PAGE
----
In French, the word for “bean” is haricot, and the word for “green” is vert. So if you’ve wondered whether haricots verts (Ah-ree-koh VERH) is just a gourmet way of saying “green beans,” the answer is yes, and no. The French cultivar is thinner than American varieties and has a tangy, more intense flavor. Some times of the year, haricots verts are prohibitively expensive (on a recent shopping trip, they were four dollars more per pound than regular green beans); you can substitute the standard variety with favorable results.
Native to Central America, haricots have been domesticated for 5,000 years, and numerous varieties were grown throughout the Americas by the time Europeans arrived. Today, haricots are the most widely cultivated legume in Europe and North America, earning their other moniker, “common bean.” Some varieties are grown to be eaten in the pod; others, for their dried seed.
Among the ranks of haricots are navy beans, black beans, red beans, kidney beans, pintos, cranberry beans and Anasazi beans.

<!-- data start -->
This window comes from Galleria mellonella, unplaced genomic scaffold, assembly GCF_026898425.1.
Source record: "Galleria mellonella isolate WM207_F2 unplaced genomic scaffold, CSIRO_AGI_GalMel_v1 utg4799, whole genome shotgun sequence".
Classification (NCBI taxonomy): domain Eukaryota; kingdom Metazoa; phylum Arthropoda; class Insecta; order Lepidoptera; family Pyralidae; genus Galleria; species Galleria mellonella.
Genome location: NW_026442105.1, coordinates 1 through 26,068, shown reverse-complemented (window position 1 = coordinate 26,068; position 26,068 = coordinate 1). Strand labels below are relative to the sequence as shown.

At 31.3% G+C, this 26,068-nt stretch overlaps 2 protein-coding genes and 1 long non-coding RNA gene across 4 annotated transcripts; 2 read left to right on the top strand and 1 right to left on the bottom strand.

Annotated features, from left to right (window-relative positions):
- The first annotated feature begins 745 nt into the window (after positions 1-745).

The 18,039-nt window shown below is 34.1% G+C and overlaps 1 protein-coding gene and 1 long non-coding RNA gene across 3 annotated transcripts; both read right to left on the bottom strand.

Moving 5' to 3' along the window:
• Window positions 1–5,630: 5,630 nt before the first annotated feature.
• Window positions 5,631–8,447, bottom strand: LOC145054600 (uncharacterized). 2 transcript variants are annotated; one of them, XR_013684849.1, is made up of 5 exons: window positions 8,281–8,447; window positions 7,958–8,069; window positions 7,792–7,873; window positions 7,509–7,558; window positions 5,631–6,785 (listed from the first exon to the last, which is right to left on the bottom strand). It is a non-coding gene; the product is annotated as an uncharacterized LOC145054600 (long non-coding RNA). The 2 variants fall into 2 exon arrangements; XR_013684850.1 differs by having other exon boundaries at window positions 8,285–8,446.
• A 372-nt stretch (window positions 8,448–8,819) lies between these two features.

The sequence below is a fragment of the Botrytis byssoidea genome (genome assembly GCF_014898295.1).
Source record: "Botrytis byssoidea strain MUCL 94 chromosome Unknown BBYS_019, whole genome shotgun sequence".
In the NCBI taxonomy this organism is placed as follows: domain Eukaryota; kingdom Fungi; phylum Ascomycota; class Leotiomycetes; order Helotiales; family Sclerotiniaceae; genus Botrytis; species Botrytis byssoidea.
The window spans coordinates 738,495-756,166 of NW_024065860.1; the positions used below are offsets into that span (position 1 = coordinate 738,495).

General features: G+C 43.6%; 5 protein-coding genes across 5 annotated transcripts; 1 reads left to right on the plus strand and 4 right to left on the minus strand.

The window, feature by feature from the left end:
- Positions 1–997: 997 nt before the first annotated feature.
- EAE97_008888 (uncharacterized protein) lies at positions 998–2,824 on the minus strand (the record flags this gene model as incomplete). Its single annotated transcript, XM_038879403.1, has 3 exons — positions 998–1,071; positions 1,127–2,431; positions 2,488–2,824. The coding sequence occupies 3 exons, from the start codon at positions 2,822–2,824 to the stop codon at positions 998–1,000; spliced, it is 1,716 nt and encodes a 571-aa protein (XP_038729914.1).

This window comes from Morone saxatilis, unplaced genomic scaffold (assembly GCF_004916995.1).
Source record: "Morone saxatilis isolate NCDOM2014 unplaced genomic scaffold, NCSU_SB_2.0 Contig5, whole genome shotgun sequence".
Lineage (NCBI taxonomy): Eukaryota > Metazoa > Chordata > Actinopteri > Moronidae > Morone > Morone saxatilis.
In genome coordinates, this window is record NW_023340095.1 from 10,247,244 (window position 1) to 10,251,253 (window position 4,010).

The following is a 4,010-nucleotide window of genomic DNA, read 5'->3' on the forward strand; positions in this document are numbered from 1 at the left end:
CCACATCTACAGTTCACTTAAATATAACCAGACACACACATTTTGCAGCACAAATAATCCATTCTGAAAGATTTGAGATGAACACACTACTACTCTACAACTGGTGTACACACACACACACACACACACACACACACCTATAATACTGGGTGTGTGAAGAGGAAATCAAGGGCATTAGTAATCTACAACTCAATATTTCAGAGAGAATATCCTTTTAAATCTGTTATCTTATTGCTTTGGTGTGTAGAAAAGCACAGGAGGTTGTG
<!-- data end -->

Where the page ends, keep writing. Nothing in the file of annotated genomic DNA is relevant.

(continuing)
The Chinese Broad Bean and the Italian Fava are a different species, widespread in the Old World long before the haricot was “discovered.” Oh, and do you wonder what happened to Grandma’s “string beans”? For the most part, the strings have been bred out of them. The term “snap bean” comes from the sound the bean makes when snapped in half. Wax beans are a pale yellow variety of green bean.
Green Bean Salad with Prosciutto
The rich flavor and silky texture of prosciutto di Parma, the most famous of the Italian hams, makes a delicious addition to this summery salad.
1 pound green beans, trimmed and cut diagonally in half
1 medium summer squash, cut in matchsticks (about 2 cups)
6 radishes, thinly sliced
2 ounces prosciutto, thinly sliced and cut into thin strips
2 tablespoons finely chopped fresh flat-leaf parsley
2 tablespoons extra-virgin olive oil
2 tablespoons red wine vinegar
1/2 teaspoon salt
Freshly ground black pepper
1. Steam beans in steamer basket over boiling water until crisp-tender, 6 to 8 minutes. Empty into a colander and cool under cold running water. Drain well, pat dry with paper towels and transfer to a large bowl. Add remaining ingredients and toss to combine. Serves 4 to 6.
Recipe by Jean Kressy
Per serving: 140 calories, 9g fat, 10mg chol., 7g prot., 11g carbs., 4g fiber, 690mg sodium.
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Photo credit: Mark Boughton Photography; styling by Teresa Blackburn